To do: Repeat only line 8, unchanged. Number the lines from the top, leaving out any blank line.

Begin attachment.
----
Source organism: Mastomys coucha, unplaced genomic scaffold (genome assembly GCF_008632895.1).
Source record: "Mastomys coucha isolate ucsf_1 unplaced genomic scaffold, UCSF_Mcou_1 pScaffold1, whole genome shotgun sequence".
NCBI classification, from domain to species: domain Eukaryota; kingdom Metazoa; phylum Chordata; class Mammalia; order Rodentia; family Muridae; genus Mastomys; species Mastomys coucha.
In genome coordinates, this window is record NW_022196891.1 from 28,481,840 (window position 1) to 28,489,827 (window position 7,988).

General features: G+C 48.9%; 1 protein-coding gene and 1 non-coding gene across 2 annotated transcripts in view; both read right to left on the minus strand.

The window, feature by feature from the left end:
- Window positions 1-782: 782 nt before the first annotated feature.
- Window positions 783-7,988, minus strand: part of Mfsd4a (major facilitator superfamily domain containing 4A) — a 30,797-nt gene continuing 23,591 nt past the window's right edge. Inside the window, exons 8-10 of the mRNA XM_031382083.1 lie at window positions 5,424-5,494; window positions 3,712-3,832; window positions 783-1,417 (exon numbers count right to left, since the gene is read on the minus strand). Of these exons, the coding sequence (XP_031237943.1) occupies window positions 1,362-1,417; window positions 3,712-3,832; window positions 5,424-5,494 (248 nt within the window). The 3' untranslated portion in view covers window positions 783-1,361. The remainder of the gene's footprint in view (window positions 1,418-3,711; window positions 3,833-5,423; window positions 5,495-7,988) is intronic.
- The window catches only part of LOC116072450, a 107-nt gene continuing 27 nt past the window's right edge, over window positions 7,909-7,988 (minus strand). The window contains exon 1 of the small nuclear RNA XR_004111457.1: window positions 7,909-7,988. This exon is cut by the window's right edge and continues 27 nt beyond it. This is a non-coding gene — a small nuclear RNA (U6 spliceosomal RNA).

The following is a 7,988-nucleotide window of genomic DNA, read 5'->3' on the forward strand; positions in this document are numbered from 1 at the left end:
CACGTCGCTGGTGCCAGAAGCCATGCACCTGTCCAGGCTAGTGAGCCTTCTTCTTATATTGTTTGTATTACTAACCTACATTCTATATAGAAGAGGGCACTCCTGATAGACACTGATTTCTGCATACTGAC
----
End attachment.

- Window positions 783-7,988, minus strand: part of Mfsd4a (major facilitator superfamily domain containing 4A) — a 30,797-nt gene continuing 23,591 nt past the window's right edge. Inside the window, exons 8-10 of the mRNA XM_031382083.1 lie at window positions 5,424-5,494; window positions 3,712-3,832; window positions 783-1,417 (exon numbers count right to left, since the gene is read on the minus strand). Of these exons, the coding sequence (XP_031237943.1) occupies window positions 1,362-1,417; window positions 3,712-3,832; window positions 5,424-5,494 (248 nt within the window). The 3' untranslated portion in view covers window positions 783-1,361. The remainder of the gene's footprint in view (window positions 1,418-3,711; window positions 3,833-5,423; window positions 5,495-7,988) is intronic.